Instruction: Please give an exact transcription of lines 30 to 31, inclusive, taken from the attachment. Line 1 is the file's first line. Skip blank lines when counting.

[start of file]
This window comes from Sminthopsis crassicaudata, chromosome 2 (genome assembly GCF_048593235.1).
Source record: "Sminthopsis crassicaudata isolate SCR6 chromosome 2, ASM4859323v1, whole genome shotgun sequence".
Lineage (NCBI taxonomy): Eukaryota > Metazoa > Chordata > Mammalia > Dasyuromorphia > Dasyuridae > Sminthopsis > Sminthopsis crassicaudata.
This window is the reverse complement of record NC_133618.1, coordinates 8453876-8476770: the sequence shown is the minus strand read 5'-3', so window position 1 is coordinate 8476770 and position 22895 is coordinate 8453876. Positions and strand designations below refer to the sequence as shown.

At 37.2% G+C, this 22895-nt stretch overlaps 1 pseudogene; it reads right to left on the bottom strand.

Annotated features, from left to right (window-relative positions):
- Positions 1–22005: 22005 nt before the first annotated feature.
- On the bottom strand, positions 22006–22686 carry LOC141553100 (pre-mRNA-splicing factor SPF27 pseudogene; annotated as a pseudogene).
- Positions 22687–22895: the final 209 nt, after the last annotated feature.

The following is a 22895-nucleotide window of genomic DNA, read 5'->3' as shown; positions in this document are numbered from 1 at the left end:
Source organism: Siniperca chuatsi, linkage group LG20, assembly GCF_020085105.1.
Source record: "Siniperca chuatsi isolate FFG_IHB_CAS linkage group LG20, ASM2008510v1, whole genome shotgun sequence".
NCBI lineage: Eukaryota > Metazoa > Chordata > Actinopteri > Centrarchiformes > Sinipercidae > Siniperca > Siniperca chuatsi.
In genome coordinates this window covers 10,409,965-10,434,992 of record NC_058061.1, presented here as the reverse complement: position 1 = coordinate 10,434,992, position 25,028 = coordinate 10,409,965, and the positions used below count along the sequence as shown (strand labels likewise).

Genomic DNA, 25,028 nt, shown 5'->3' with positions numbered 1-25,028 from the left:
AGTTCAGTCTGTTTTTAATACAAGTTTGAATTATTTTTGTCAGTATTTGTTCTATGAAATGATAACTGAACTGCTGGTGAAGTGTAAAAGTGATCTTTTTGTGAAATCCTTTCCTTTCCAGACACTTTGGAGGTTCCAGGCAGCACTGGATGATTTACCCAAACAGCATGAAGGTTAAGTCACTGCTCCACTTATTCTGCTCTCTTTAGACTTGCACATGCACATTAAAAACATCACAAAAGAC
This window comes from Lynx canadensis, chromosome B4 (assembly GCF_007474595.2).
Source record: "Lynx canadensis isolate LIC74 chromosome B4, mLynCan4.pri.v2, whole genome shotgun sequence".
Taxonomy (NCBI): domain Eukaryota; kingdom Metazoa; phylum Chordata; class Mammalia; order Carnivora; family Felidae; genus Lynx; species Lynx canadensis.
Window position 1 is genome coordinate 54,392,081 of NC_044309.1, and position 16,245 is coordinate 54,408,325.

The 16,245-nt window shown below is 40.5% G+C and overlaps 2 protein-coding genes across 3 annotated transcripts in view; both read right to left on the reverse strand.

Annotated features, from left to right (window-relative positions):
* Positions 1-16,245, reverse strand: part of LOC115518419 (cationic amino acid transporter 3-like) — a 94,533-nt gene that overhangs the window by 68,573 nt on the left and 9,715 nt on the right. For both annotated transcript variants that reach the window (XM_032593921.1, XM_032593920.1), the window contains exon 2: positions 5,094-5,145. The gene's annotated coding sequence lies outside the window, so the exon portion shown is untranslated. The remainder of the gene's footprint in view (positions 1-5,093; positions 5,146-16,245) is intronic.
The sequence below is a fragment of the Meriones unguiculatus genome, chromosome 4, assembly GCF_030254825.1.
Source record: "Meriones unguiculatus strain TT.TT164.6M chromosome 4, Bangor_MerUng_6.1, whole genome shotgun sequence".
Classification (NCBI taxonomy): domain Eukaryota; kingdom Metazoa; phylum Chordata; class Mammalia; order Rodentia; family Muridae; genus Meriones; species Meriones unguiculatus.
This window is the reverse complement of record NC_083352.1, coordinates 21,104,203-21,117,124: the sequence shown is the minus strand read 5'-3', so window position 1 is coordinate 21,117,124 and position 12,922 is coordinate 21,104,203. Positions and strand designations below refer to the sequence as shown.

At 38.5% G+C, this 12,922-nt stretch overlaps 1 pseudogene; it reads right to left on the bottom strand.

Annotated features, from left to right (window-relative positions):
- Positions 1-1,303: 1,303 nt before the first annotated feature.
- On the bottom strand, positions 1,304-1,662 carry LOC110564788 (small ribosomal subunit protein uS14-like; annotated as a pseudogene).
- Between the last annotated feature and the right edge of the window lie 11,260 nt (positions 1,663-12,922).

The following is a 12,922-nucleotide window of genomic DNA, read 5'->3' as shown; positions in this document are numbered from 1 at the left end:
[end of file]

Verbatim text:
- Positions 1-1,303: 1,303 nt before the first annotated feature.
- On the bottom strand, positions 1,304-1,662 carry LOC110564788 (small ribosomal subunit protein uS14-like; annotated as a pseudogene).